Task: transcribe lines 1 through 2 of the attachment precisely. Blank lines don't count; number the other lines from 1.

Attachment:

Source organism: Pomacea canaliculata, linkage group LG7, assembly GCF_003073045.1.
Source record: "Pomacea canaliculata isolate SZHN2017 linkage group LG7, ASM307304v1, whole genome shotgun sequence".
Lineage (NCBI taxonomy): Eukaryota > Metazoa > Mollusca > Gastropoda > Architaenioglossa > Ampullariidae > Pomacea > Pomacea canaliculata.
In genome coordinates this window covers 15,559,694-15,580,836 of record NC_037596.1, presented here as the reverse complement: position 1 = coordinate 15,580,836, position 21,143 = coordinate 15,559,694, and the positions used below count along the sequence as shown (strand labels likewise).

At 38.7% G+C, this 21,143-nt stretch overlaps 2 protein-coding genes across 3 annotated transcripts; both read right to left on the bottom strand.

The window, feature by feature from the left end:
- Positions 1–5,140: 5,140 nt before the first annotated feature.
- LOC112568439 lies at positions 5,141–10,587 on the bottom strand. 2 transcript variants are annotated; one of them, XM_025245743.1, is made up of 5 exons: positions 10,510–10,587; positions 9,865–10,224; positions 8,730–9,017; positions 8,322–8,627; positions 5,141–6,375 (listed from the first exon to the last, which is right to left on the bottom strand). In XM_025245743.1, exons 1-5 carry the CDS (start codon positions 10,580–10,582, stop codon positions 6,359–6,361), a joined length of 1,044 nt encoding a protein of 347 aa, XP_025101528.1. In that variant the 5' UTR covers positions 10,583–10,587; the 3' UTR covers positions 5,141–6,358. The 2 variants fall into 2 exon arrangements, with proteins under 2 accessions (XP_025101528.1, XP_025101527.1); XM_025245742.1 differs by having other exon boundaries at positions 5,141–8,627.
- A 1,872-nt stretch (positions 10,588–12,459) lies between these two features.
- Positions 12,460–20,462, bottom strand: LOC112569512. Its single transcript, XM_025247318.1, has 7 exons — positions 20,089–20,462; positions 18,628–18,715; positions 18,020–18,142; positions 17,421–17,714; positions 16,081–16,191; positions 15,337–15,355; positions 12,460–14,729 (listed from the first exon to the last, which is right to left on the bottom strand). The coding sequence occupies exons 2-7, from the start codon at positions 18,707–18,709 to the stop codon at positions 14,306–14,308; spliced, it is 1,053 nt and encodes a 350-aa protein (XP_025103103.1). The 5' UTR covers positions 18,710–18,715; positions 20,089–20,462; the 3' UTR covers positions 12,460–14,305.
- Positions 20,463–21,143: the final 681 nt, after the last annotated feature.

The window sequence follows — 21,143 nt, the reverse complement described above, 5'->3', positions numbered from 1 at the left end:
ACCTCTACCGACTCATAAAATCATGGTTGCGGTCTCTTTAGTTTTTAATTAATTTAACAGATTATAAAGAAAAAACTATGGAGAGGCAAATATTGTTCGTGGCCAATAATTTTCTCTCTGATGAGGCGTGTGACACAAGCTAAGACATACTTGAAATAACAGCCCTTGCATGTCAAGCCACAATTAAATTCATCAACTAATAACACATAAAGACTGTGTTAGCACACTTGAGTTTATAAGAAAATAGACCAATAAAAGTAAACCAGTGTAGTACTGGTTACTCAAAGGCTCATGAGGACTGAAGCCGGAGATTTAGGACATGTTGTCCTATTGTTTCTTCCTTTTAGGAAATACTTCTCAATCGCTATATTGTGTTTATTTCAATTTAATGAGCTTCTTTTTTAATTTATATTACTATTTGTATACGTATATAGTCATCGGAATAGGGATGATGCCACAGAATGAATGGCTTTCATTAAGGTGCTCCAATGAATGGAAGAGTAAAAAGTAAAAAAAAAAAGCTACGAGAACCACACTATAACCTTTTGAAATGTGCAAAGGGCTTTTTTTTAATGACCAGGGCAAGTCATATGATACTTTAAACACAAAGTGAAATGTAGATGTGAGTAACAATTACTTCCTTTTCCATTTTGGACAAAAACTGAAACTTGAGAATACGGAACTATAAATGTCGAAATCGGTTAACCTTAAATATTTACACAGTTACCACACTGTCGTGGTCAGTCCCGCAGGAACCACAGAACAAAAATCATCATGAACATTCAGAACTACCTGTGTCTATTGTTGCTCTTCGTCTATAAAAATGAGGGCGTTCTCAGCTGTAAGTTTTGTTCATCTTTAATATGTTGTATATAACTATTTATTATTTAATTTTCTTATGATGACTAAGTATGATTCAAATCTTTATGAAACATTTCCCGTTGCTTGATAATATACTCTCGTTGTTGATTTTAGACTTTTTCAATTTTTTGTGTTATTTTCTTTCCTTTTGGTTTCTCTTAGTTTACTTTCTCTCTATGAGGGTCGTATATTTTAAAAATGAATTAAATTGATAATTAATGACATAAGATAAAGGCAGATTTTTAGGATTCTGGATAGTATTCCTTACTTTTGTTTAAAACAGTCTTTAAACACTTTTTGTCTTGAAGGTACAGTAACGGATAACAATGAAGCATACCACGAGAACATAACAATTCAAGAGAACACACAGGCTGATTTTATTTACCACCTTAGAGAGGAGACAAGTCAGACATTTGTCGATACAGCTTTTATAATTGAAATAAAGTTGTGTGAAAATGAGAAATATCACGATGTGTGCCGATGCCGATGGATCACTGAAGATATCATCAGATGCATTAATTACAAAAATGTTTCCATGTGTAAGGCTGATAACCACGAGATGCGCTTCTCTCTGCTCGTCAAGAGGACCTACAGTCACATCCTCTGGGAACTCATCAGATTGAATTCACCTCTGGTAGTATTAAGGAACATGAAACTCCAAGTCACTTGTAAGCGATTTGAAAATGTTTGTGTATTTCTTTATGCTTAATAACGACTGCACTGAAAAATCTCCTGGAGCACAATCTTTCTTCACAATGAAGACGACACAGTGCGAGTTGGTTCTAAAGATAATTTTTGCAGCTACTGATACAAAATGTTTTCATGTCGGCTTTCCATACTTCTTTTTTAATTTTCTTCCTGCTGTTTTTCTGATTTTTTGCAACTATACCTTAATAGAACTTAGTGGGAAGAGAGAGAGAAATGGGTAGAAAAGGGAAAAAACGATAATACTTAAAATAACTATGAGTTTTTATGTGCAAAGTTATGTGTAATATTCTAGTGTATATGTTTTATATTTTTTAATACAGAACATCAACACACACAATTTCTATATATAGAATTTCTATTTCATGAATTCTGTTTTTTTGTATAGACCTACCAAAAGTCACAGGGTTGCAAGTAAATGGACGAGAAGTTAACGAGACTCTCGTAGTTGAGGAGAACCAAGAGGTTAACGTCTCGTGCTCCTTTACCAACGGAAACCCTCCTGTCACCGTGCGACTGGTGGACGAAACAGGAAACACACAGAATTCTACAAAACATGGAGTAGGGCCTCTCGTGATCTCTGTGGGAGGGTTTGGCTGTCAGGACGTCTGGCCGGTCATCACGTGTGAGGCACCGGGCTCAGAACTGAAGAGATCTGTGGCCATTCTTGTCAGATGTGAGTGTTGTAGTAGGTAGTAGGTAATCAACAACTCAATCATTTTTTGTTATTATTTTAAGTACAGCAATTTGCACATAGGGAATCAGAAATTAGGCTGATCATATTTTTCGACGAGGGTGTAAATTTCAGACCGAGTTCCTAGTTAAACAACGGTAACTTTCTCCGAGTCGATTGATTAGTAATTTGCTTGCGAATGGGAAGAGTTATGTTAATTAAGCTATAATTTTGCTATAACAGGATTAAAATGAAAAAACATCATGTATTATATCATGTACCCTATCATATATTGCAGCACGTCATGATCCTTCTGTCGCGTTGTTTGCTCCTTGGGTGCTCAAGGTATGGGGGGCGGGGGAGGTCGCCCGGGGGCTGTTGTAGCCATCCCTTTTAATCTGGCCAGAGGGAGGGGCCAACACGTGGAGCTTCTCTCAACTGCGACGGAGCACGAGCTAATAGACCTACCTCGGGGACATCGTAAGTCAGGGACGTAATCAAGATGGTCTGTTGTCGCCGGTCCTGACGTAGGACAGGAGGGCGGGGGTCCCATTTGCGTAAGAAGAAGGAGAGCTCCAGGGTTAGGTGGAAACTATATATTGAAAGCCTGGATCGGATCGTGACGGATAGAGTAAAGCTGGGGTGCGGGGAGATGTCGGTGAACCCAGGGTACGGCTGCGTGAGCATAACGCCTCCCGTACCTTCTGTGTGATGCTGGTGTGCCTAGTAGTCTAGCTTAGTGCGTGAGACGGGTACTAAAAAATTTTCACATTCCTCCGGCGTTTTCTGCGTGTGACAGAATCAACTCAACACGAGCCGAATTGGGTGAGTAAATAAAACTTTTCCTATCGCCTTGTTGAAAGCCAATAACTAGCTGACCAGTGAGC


Source organism: Pomacea canaliculata, linkage group LG7, assembly GCF_003073045.1.
Source record: "Pomacea canaliculata isolate SZHN2017 linkage group LG7, ASM307304v1, whole genome shotgun sequence".